“Trance 2.0 for me is bringing the epicness of Trance and fusing it with the grooviness and sexiness of Electro House.” — Laidback Luke
The new explosion of EDM in America is it’s biggest so far, creating increased attention and experimentation by the artists of all subgenres. For Trance, the result has been “Trouse” or “Trance 2.0,” as referred to by different producers. Whatever you call it, it is definitely different from the 90’s Trance. Markus Schulz once said in a 2009 interview with Sirius XM that what he plays is “not your big brother’s Trance music,” and has coined a popular reputation as the Unicorn Slayer for playing slower and darker Trance. Expanding this and looking at the genre as a whole, we can definitely see even more changes than the past generation’s image of Trance music.
My argument is not that Trouse is necessarily “better” than the old Trance, but it is a necessary evolution. At one point pure trance was found favorable by many because of it’s increased speed compared to House and other 128 BPM music, but it was still slow enough to retain melodic content and have a distinct flavor. This was when most trance ranged from 135-140 BPM. Now that speed in EDM has decreased in favor of stronger low-frequency instruments (basslines, wobbles, and so on), the danceability is in a dynamic and strong bassline. Classic trance, as a result, is in decline. It’s basslines tend to modestly follow the main riff or follow a repeated off-beat pattern.
This change is evident in modern Progressive Trance in particular, where we are seeing a shift in song structure to a thick bassline driving the beat, reserving the intense melody almost only for the breakdown. Influence from electro’s end-phrase sample chopping (the combining of bits at the end of sequences in Skrillex, Porter Robinson, and Madeon songs) is used in this form of Trance now — it is used to put pieces of the melody and main riff back in as the driving bass is temporarily removed. The sounds used in Progressive tend to be Trancier, but the style in which it is currently being created is an Electro House process. This technique simply wasn’t used popularly until the past 2 years or so, and has been receiving heavy praise from many producers. And even the Trance purists love it, because the sounds in these records themselves are still Trance sounds.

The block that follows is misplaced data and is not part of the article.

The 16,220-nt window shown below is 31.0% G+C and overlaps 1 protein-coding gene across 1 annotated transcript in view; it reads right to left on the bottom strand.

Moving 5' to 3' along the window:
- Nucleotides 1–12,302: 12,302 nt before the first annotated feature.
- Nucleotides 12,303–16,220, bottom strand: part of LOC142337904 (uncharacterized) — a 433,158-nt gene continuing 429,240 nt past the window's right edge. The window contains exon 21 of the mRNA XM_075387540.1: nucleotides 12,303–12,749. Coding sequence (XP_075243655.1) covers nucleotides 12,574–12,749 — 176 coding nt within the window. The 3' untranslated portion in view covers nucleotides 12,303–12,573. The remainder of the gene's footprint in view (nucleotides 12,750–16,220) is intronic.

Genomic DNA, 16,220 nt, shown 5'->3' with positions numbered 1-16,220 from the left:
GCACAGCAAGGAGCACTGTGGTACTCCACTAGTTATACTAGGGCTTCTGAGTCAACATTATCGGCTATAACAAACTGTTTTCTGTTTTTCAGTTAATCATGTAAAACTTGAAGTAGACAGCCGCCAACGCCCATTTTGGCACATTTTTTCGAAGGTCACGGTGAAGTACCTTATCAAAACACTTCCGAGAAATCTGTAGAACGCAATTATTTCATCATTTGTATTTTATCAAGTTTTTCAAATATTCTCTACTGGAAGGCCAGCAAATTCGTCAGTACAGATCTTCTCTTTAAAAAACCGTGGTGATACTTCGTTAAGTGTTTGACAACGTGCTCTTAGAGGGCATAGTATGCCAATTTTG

Trouse however, is still a very new thing and in it’s infancy. Many tracks aren’t as pleasing to the classic Trance fan, who is used to a long-established pattern of melodies and atmospheres. It’s important to realize right now producers championing the new Trance are throwing ideas on the wall and seeing what sticks – there is definitely more Electro and House influence than Trance in a majority of the tracks, and it will be that way for a minute. After the Trance producers have figured out their preferences in the new techniques, we will probably see these elements being taken back conservatively to boost the classic sound of Trance. Odds are many artists will accumulate different elements from classic Trance and Trouse to even further diversify their sound – and that’s always good, even if you aren’t a fan of Trouse. Many artists appreciate different styles of work, and it’s a fair prediction that some classic Trance artists will be inspired by these new cross-style tracks and take elements they like back, boosting the original Trance even further.
Overall, the Trouse we’re looking at in 2012 will be largely different from the Trouse of 2014. So will modern Progressive Trance. Whether or not the current style is for you is another matter, but Trouse will be here for quite a while as it develops and finds more ways to achieve balance. It would be strange to see an artist come back to pure Trance after experimenting, but the classic style itself will receive a boost from producers incorporating these different mixing techniques.
What this should remind us is that Electronic Dance Music in general draws a large sphere of influence from other variations, as well as other genres of music in order to evolve. Your personal taste is welcomed, but music does need to progress and diversify in order to create a greater experience for everyone. Let the artists be creative, and keep an open mind. You may for example, find yourself surprised to find you enjoy the new Tiesto even more!
Written by: Tom Rogers